Guidance on ESRC “purdah” during elections in May 2014

On 22 May 2014, elections will be taking place for the European Parliament, and in many local authorities in England and Northern Ireland. There will also be elections for the directly elected Mayors of four London boroughs: Hackney, Lewisham, Newham and Tower Hamlets; and for the directly elected Mayor of Watford.

As a non-departmental public body the ESRC is bound by purdah during a pre-election period. This period commences immediately the election is announced and ends the day after the election. During this time the ESRC are unable to engage in any activities that might in any way influence the outcome of these local elections and must avoid competition with parliamentary candidates for the attention of the public.

The period of sensitivity is from 2 May 2014 until 23 May 2014. This is effectively a suspension of usual ESRC business.

These elections are different from a UK General Election. The UK Government will remain in office whatever the outcome of the elections. Ministers will continue to carry out their functions in the usual way. Civil servants will continue to support their Ministers in their work.

The ESRC’s purdah restrictions extend to ESRC funded research and researchers and any sub-contractors that are employed as part of the research project.

Please consider the following guidance (which the ESRC have also sent to the press office of each University in the DTC):

The ESRC strongly advises against issuing press releases about research findings related to Europe, European issues, local issues or the local constituencies during this period. Any press releases that are scheduled to be issued during this time, that give you cause for concern, should be sent to the ESRC Press Office ( three working days before they are issued. The ESRC reserves the right to withhold the press release for issue until after the election.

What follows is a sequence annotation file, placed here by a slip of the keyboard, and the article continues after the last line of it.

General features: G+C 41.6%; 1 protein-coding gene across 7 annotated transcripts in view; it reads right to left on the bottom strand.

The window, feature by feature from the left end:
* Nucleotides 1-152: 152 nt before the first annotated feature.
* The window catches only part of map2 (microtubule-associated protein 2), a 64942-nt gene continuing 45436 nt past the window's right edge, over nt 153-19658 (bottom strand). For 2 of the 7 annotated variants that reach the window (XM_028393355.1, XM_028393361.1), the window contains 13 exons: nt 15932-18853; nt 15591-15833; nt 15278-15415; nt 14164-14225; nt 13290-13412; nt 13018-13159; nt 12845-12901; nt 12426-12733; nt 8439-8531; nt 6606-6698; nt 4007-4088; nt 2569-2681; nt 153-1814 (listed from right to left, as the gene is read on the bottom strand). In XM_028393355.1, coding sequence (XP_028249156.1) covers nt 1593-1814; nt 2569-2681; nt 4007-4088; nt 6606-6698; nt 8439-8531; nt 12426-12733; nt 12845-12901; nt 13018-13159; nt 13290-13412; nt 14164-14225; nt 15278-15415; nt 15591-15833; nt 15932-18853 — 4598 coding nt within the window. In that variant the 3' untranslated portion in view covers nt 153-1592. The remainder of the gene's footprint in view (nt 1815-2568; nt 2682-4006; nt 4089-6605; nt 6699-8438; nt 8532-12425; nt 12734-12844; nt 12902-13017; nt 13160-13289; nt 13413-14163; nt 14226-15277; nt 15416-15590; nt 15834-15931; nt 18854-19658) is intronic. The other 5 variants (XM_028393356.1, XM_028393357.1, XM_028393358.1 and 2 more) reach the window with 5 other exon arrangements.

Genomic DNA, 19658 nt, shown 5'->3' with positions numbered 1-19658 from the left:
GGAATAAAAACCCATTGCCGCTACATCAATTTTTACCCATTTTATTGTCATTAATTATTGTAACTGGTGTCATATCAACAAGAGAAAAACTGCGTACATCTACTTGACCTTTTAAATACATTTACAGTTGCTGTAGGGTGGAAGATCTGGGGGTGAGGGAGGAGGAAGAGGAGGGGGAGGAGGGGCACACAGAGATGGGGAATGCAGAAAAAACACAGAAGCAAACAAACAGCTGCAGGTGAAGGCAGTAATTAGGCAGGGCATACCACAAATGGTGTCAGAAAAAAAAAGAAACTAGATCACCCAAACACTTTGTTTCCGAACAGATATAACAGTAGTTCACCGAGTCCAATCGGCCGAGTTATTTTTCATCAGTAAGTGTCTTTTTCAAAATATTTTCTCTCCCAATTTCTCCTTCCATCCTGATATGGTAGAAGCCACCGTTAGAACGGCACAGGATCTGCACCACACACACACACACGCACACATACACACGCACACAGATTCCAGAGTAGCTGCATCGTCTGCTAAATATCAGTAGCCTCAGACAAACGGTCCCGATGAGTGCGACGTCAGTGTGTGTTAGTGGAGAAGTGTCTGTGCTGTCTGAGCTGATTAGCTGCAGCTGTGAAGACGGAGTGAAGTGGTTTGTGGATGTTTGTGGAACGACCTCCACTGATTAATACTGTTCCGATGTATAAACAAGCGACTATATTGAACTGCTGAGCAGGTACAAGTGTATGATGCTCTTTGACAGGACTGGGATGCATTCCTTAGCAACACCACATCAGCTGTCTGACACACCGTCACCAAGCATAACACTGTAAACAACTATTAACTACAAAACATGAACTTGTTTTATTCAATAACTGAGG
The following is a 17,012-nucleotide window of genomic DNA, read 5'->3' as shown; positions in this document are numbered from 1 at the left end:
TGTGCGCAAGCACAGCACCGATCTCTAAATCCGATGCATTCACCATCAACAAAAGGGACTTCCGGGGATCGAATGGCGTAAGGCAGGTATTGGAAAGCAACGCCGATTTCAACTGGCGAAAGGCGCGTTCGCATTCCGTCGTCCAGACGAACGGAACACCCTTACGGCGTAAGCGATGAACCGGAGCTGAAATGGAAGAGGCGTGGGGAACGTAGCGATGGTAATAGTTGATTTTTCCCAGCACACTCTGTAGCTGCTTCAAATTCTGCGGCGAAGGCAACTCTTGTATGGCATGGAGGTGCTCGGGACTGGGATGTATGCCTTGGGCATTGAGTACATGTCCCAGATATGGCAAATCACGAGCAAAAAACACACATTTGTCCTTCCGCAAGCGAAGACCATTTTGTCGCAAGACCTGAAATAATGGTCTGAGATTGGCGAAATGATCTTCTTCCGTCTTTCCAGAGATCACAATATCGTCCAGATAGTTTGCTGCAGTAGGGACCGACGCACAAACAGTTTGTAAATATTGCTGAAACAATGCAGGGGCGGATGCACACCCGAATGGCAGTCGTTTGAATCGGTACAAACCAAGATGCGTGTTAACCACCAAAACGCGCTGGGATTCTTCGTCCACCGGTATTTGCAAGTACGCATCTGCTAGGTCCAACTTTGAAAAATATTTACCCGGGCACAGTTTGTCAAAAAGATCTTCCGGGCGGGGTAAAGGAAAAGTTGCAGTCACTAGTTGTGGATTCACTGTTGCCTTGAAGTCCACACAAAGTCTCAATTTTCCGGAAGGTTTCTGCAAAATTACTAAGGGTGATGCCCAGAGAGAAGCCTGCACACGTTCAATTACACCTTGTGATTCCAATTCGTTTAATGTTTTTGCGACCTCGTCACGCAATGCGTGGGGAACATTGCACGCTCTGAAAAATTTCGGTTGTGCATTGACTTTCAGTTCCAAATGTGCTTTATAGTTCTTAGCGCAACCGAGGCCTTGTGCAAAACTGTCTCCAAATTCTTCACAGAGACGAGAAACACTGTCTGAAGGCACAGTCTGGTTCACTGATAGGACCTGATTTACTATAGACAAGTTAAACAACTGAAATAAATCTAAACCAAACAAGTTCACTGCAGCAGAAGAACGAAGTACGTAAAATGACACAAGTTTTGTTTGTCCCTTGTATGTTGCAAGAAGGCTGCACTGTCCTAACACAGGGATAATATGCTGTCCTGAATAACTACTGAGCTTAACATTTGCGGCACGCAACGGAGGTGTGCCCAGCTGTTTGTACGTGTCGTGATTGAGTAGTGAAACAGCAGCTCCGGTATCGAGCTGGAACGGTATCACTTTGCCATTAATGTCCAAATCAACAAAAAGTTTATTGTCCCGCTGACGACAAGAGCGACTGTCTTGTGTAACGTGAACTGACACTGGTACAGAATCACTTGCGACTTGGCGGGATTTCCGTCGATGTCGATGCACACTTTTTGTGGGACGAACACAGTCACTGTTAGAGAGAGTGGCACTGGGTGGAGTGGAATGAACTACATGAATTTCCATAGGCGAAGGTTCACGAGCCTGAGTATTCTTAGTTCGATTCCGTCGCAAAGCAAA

• Researchers called upon to provide expert comment about the elections or local issues during this period should do so under their university affiliation and not attribute research to the ESRC. This also applies to printed materials such as features in commercial magazines and newsletters which may have been scheduled before the election was announced.
  • Researchers scheduled to deliver papers or speak about their research at academic or public conferences relevant to the elections must not attribute their research to the ESRC.
  • Any ESRC-funded data which relates to voting patterns, or predicts or influences voting behaviour that is currently not in the public domain should not be published during this period. This includes publication in magazines and newsletters, press releases and press announcements and academic conferences.
  • The ESRC advises that any posts to websites and social media platforms are done with due care and attention to the principles above. When writing blogs, posting views or content on websites and public social media sites about election-related issues please ensure that they are not attributed to ESRC support or associated with its investment.

We are aware that this guidance contradicts our usual position that seeks to ensure that ESRC-funded research is always clearly attributed, however, this situation is only until the election takes place and then things will return to normal.